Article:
Another path starts from the GEOSS portal, leading the user to discover Esri services. All public content from ArcGIS Online, such as Esri basemaps and imagery, freely contributed datasets and maps, and tools, will be discoverable through the GEOSS DAB. ArcGIS Online is a resource for authoritative basemaps for the world, as well as topographic and hydrographic imagery. Users can overlay operational data from the GEOSS on these basemaps, along with other ArcGIS Online datasets. This allows specialized communities to fuse knowledge atop common geography.

“I have often called GIS a platform for understanding,” Dangermond says. “People use geographic measurements to create knowledge and take action. GEOSS serves as an earth measurement platform for monitoring change on the planet. Making GEOSS content available in ArcGIS Online increases opportunities for scientists and other communities to visualize information in greater context. Moreover, because the platform supports authoritative and crowdsourcing information, GEOSS members can build networks into other disciplines.”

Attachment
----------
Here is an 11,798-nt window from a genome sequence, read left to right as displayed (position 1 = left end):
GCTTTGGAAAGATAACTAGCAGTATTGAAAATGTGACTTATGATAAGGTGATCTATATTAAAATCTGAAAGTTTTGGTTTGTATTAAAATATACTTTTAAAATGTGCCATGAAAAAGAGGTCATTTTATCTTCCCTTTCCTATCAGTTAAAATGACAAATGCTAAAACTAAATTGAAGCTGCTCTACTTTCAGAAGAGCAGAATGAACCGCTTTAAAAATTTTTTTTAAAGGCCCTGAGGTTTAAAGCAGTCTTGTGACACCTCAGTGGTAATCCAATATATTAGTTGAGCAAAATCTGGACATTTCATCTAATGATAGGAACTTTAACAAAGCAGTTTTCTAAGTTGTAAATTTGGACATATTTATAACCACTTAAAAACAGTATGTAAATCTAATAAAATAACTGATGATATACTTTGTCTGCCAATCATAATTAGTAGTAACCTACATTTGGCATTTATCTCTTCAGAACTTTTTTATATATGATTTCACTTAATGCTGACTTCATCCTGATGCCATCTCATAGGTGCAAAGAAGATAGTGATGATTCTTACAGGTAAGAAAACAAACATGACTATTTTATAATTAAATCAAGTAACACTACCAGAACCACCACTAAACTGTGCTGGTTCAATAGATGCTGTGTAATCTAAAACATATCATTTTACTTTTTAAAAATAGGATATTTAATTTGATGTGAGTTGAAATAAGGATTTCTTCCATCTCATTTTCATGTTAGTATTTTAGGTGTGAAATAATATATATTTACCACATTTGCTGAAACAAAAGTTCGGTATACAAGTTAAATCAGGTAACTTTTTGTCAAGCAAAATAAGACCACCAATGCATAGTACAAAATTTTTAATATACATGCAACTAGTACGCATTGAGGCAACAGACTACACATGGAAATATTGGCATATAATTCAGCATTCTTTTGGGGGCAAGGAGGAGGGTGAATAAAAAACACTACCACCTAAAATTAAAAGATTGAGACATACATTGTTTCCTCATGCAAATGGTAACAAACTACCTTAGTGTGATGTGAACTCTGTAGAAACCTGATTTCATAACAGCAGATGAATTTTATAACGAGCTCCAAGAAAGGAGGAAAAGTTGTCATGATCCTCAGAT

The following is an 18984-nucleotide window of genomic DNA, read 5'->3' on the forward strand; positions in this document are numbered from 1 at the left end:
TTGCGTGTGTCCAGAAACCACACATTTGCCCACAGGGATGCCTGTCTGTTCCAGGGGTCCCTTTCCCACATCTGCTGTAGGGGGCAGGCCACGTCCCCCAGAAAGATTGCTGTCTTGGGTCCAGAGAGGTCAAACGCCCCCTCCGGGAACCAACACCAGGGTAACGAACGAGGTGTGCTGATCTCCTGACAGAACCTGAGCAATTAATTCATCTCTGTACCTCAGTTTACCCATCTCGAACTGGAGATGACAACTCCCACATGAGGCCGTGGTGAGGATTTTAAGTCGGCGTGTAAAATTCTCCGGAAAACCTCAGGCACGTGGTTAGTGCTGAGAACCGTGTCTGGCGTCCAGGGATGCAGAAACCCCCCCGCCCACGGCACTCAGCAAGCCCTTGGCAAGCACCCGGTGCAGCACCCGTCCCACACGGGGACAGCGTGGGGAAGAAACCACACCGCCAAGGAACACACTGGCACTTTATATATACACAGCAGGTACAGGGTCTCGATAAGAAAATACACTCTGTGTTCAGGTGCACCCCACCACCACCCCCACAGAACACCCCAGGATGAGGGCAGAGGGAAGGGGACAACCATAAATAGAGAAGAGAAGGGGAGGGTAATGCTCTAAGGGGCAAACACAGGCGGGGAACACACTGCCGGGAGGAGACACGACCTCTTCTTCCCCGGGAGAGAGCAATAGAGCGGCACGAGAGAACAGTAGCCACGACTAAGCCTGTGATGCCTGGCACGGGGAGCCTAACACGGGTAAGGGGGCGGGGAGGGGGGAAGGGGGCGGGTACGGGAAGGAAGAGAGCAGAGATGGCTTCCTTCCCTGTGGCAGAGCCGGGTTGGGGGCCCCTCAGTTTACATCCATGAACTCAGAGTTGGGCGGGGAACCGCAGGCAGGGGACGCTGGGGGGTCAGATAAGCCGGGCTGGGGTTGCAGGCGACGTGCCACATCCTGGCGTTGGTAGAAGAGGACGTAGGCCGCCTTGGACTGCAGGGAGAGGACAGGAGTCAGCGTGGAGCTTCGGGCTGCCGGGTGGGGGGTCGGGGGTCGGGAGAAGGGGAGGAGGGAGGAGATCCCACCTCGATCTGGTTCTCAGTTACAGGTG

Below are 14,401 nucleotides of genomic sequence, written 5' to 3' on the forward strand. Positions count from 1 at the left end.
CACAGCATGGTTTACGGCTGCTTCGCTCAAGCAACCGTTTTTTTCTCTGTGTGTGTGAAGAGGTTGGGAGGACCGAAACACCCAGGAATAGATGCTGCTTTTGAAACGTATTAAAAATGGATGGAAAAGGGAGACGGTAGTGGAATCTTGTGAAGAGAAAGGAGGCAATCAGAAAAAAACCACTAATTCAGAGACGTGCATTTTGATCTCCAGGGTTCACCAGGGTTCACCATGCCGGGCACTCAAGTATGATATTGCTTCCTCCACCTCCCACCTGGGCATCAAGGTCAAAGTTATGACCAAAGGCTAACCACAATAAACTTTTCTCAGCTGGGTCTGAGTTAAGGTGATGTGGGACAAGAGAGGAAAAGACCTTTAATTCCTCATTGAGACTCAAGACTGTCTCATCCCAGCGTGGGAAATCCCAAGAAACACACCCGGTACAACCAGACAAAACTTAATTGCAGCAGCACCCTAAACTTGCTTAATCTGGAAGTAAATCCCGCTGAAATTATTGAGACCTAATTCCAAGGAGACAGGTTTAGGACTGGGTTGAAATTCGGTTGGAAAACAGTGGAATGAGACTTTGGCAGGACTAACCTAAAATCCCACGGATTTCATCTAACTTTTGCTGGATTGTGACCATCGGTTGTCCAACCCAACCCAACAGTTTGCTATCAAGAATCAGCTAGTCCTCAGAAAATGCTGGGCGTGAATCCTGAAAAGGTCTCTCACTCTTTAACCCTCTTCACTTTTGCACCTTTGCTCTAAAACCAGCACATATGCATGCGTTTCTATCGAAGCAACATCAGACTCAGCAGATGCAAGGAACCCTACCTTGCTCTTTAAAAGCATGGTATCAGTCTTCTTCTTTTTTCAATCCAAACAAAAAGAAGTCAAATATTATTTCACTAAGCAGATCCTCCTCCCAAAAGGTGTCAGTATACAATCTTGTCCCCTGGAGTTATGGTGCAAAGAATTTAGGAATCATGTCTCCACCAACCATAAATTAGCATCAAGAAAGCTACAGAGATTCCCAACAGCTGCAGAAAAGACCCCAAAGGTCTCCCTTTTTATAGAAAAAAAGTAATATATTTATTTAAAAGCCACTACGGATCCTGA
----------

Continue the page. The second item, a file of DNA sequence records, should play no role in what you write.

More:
Because earth systems are interconnected, they challenge scientists to reach beyond their specialized domains. Designing technology that bridges scientific disciplines is complicated. Sensor data and sensor measurement systems are highly variable. Data capture, measurement, and quality differ. For instance, sensors and methods used to measure weather are quite different from those used to measure stream flow. Furthermore, scientists manage data differently. Some use manual approaches, and others patch together pieces of software to combine different datasets from different sources. Scientists should not have to spend time learning and modifying technology.